Singer Stability

At this point, you wouldn’t have blamed Iommi for throwing his hands in the air and binning the whole thing – album, band, the lot. Instead, he hired Tony Martin to be (by The Hawk’s count), Black Sabbath’s 8th singer if you include the guys who only managed demos. Martin was determined to make his own mark, and so all the vocals on ‘The Eternal Idol’ were recorded word for word and note for note. Just for the sheer hell of it, so that we can all compare, here’s the ‘official’ version of the title track, this time with Martin’s vocals. And it’s a step up. Martin brings a range and power that had been sadly lacking of late.


But now as if there had not been enough problems, the band decided to really shoot themselves in the foot. Martin’s first task as a live performer with Sabbath was to sing in 6 shows in Sun City, a rich (and very white) paradise in the middle of apartheid South Africa. God only knows what possessed them. The drummer at the time, Bev Bevan refused to play, and the whole episode was the last straw for even the fans who’s stuck around for this long.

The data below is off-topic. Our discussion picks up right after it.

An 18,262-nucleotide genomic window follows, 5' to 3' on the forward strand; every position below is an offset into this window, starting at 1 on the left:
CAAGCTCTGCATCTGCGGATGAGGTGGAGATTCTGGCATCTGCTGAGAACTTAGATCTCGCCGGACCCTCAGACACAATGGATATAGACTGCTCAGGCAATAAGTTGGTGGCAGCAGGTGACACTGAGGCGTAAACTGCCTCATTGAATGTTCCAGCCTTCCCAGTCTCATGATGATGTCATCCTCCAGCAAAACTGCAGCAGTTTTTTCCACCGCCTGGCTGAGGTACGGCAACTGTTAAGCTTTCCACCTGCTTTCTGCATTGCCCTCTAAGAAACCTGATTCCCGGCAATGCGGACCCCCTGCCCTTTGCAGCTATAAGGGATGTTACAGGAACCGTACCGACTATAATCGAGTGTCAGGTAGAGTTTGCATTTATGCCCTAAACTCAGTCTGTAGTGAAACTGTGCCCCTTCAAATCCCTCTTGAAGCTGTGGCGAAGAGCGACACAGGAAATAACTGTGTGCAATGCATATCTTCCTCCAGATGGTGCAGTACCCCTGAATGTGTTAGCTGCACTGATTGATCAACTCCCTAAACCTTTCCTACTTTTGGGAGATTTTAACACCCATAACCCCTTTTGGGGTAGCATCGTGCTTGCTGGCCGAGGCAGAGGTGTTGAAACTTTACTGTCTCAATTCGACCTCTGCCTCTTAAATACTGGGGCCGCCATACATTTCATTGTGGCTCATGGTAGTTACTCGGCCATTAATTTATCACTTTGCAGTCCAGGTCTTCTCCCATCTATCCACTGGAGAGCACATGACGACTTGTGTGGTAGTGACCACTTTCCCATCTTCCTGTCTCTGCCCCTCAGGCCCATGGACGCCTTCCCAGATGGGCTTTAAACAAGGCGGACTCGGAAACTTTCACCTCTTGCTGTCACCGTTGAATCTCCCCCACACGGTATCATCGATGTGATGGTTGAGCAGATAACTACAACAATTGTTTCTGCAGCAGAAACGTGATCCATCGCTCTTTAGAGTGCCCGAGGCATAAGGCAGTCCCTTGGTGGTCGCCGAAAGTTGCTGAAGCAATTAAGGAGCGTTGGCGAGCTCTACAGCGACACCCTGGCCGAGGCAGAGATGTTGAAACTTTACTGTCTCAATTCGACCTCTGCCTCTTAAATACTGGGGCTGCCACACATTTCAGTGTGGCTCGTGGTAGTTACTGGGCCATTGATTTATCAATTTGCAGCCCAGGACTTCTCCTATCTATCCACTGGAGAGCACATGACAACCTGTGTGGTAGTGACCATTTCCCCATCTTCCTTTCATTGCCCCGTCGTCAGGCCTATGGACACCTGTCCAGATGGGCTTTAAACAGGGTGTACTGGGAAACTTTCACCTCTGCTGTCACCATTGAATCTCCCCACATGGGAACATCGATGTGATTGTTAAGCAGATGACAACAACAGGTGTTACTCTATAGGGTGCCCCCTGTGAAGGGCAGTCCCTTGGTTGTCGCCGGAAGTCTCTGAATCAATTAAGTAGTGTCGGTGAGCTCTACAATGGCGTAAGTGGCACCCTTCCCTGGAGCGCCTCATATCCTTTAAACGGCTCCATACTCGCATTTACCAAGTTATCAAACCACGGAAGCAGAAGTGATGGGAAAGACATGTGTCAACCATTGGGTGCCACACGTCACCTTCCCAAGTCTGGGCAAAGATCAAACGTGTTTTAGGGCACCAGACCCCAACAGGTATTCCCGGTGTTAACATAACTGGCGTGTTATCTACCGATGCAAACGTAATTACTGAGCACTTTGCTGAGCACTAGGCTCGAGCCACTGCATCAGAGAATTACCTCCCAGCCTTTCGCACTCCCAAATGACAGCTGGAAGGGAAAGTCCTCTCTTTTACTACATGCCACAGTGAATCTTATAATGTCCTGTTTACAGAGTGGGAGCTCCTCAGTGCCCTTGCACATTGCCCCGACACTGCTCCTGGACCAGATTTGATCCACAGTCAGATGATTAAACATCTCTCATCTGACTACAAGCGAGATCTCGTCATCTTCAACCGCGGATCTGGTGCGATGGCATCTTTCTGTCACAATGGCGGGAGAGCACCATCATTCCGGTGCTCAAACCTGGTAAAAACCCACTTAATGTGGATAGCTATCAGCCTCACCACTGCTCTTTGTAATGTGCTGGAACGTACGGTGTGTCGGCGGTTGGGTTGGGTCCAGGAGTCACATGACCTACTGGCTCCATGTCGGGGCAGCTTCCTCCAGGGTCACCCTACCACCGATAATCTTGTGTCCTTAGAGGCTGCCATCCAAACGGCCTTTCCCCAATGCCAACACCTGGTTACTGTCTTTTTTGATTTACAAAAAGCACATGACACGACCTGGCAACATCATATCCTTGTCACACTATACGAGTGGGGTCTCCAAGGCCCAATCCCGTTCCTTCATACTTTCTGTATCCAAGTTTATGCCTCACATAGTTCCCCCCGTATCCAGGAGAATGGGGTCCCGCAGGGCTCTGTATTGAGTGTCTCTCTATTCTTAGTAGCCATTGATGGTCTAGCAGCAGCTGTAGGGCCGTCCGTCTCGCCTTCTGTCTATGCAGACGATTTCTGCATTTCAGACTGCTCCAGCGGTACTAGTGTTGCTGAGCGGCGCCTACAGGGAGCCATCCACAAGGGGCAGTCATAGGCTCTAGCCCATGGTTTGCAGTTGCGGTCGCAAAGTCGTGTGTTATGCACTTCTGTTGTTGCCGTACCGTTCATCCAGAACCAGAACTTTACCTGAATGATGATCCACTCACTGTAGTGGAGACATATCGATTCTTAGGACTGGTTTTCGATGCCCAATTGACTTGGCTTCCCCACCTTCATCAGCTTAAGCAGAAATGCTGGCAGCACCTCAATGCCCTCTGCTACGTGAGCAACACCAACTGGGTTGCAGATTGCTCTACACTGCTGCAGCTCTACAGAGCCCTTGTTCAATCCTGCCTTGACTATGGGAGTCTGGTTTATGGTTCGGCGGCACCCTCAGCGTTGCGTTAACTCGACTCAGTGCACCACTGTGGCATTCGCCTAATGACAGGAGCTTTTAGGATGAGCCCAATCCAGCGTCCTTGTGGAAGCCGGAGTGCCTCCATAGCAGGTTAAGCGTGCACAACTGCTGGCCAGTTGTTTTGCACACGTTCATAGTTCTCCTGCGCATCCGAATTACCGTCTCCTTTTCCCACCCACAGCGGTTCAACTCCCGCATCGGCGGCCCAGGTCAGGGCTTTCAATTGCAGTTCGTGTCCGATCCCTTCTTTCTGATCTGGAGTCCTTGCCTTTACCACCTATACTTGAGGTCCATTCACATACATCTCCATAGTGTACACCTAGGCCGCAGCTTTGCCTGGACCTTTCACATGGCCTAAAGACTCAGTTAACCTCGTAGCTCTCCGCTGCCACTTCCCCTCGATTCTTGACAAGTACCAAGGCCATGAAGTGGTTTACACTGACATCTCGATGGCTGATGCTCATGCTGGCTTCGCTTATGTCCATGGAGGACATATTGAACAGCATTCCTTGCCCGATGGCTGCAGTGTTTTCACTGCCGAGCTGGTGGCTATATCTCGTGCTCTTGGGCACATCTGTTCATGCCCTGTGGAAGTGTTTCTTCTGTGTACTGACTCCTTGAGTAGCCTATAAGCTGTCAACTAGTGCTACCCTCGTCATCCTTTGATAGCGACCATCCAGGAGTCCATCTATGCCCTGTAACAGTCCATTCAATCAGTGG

When ‘The Eternal Idol’ was released, it bombed to the point where Black Sabbath were dropped by their record label. On the plus side, they had found a bit of vocal stability for the first time in years, as Martin would stay around for 3 albums in total, with ‘The Headless Cross’ and ‘Tyr’ following. Both those 2 records had some highlights – many people thought ‘Headless Cross’ was the best record to come out since Ronnie James Dio had left. (A low bar, you might say, and The Hawk would not argue).